All posts tagged Moscow

If someone wants to get to the other side of Russia, there are only a few feasible options available: either flying, the most obvious and fastest one, or taking the train, the slowest but more interesting one.
I picked the latter as it would give me not only the chance to see a bit of Siberia in winter but also to experience the famous Transiberian Train: “At a Moscow-Vladivostok track length of 9,289 kilometers (5,772 miles), it spans a record eight time zones. Taking eight days to complete the journey, it is the third-longest single continuous service in the world.
Wanting to head to Mongolia, I would stop at Ulan-Ude (roughly 3/5 of the complete route), after 4 and a half days of train.


Preparing the Train

The train, to me, seemed very “Soviet-style”, both imposing and experienced, you could almost feel it had done the route many times before and this was just yet another day of work, nothing special. But to me, and certainly many others before, this precise moment felt historic, at least on a personal level.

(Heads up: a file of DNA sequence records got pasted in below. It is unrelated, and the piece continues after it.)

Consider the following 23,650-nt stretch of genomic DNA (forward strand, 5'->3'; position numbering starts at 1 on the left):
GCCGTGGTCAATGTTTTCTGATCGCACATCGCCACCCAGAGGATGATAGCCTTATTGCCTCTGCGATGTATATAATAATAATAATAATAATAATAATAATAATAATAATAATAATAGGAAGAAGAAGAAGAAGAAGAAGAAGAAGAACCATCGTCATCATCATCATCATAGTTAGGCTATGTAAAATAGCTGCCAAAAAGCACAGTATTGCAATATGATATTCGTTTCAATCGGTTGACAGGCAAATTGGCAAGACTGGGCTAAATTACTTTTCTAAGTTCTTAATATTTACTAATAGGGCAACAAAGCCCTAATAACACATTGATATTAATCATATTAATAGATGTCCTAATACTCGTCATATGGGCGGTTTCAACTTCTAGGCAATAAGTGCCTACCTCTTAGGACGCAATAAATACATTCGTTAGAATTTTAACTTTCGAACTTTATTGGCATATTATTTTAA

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As the train arrived in the early morning, Moscow welcomed me with the first (but definitely not the last) snow of the journey.
The city was as bustling as I thought it would be, but it still had its charm, especially outside the Red Square.


Saint Basil’s Cathedral

Together with the common attractions, all the area near the Museum of Cosmonautics (brilliant museum by the way) was a mix of majesty and beauty: beauty when strolling around the snow-covered gardens and majesty when surprised by VDNKh (Exhibition of Achievements of National Economy) which had a pavilion for each of the Soviet “regions” (e.g. Ukraine, Moldova, Kazakhstan, etc.).
After a few days of sightseeing and preparation (both mental and physical), I was ready to leave Moscow and hop on the Transiberian train to Ulan-Ude.